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By Annisa Aliviani


Sugai Hitam, Taman NasionalSebangau, Kalimantan Tengah. Foto : Jeje Siahaan/Latin

Have you ever imagined swimming in a black river while exploring the uniqueness of what you will find behind the black water? The question is not just an illusion, the name is Sungai Koran, located in the Sebangau National Park area, Central Kalimantan. This national park is located between the Katingan River and the Sebangau River. It has an area of about 568,700 hectares which is dominated by peat swamp forest area, this is what is widely known by the public as a special black water ecosystem. The unique color of the black water arises from the high content of tannins (tannins). The content of tannins is a substance derived from organic materials such as litter, twigs and wood that are dissolved in rainwater and then inundated in peat swamps so that the water in the river turns blackish brown. Answering the question at the beginning, this river with a depth of 1-17 meters can be swam. But be careful, because the Black River is home to 54 types of snakes and various reptiles.

Before being established as a national park, the Sebangau area was a production forest managed by several companies in the form of Forest Concession Rights (HPH). Illegal logging was rampant after the end of the HPH in the Sebangau National Park area. However, currently, illegal logging activities in Sebangau National Park have dimmed. Some people who originally did illegal logging in this area have turned to develop other potentials by obtaining management rights from the local government and the local tourism office, as well as the involvement of the Sebangau National Park and Non-Governmental Organizations in assisting the economic and social development of the community. Of course, this provides a breath of fresh air for the sustainability of the forest and opportunities for the people around the area to develop. The average community depends on fishermen and farmers by utilizing the natural potential and unique diversity of the Black River area in various ways.

With the designation of the Sebagau National Park area as an ecotourism area, it provides opportunities for the community to develop economic potential as business opportunities, including providing lodging services, transportation, restaurants, tour guides, selling souvenirs, or souvenirs, and others. Many local and long-distance tourists visit this area, thus opening access for the community to create a wider relationship. Moreover, at this time the interest in urban tourism to return to nature is increasing, of course, it has the potential to develop ecotourism, especially to increase the economy of the Black River community.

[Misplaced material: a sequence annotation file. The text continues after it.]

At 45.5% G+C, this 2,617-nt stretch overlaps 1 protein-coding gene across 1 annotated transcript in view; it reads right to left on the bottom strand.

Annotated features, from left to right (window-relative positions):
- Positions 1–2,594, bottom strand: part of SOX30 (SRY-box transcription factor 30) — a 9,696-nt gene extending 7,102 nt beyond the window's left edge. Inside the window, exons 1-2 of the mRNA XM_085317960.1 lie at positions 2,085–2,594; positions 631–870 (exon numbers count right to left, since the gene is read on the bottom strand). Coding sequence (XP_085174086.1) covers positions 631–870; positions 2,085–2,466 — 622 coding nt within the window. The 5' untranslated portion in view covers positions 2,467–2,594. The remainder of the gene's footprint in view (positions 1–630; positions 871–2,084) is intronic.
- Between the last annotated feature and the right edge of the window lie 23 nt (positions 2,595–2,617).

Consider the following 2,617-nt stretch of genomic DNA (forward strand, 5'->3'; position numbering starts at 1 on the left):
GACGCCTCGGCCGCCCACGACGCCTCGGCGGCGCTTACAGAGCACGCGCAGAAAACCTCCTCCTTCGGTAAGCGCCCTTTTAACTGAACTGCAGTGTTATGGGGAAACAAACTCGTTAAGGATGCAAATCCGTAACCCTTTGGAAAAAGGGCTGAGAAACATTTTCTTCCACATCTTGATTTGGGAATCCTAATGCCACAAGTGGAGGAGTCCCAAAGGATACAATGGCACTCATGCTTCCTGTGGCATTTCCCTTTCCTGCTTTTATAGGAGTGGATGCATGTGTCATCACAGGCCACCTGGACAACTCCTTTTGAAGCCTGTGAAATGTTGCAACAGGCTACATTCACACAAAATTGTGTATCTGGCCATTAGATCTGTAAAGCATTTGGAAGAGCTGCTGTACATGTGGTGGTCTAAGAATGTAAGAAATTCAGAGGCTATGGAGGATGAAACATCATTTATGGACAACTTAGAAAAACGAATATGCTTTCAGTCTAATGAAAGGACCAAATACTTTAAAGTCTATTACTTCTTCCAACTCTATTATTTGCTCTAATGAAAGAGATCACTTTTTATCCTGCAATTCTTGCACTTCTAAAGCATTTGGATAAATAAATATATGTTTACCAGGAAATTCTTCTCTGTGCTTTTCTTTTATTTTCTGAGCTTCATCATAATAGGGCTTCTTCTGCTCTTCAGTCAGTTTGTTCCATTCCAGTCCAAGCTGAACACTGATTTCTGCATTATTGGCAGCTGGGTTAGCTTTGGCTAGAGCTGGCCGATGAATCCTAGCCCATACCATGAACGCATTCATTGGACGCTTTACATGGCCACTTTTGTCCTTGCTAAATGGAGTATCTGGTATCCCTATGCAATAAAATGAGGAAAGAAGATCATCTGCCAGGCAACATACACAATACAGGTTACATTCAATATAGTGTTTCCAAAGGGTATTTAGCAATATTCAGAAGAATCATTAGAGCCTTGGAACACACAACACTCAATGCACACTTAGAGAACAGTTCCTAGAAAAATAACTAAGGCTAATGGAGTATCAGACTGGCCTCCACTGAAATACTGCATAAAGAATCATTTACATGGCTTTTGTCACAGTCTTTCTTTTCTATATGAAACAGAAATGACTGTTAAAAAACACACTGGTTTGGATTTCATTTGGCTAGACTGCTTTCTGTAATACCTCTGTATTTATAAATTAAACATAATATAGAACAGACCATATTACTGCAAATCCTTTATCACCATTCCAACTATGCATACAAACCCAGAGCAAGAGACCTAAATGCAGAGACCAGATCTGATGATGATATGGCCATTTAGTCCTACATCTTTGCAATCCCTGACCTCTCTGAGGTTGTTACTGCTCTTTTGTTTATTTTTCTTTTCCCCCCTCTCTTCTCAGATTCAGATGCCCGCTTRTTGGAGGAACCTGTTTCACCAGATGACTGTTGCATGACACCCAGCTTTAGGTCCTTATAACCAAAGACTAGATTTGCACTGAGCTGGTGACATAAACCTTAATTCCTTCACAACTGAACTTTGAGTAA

Nelayan Sugai Hitam, Taman Nasional Sebangau, Kalimantan Tengah. Foto : Jeje Siahaan/Latin

There are many ways to reach the waters of the Black River, one of which is by renting a Kelotok (a type of motorboat) which has been provided as one of the livelihoods of the local community. By issuing a pocket of Rp. 500,000 for one rental, kelotok can be filled by three visitors and accompanied by two guides. Visitors can visit the black river for 3-4 hours with a unique welcome from various exotic animals such as orangutans, sun bears, long-tailed monkeys, or some of the 182 species of birds in Sebangau National Park. Besides being greeted by various types of animals, the trip will be presented with community activities as fishermen who are fishing using long hooks, this view will often be seen when exploring the Black River. Fish that often look like cages, toman, haruan, and other types. The community believes that fish in Sebangau will remain abundant as long as fishermen do not pollute the river, for that the river becomes the main livelihood area for the Black River community.

The black river has become the original habitat of several types of plants, one of which is Rasau. Pandan plant species with sharp thorny leaves and stems. This plant dominates the Sungai Koran area in Sebangau National Park, its presence gives the sensation of being through a maze. When passing through the “labyrinth” of rasau, visitors often have to look down or protect their faces so as not to scratch their sharp thorns. Unfortunately, until now the use of the rasau plant is still very little, some people use the leaves to make a kind of woven mat, but it is not very popular in the market because of its less durable resistance. Besides the rasau plant, there are several other types of plants that are processed by the community, namely utilizing non-timber forest products (NTFPs) such as rattan, medicinal plants and jelutung sap.

In addition to presenting the charm of the “labyrinth” of rasau, there are certain places that are closely related to the culture of the people of Central Kalimantan, who are mostly Dayaks. The Dayak tribe is one of the tribes who live around the forest and depend on the sustainability of the forest.

The pattern of life of the Sungai Hitam community towards the forest reminds us that the goal of social forestry is to preserve the forest, resolve conflicts, improve community welfare, and move the local economy. The success of peat forest management with community involvement in Sebangau National Park has attracted many parties, be it local, national, and international parties. The hope is that the Air Hitam River area can trigger the presence of village forests or other community forests (HKm) in Indonesia, especially in Central Kalimantan.

Saturday, February 13, 2021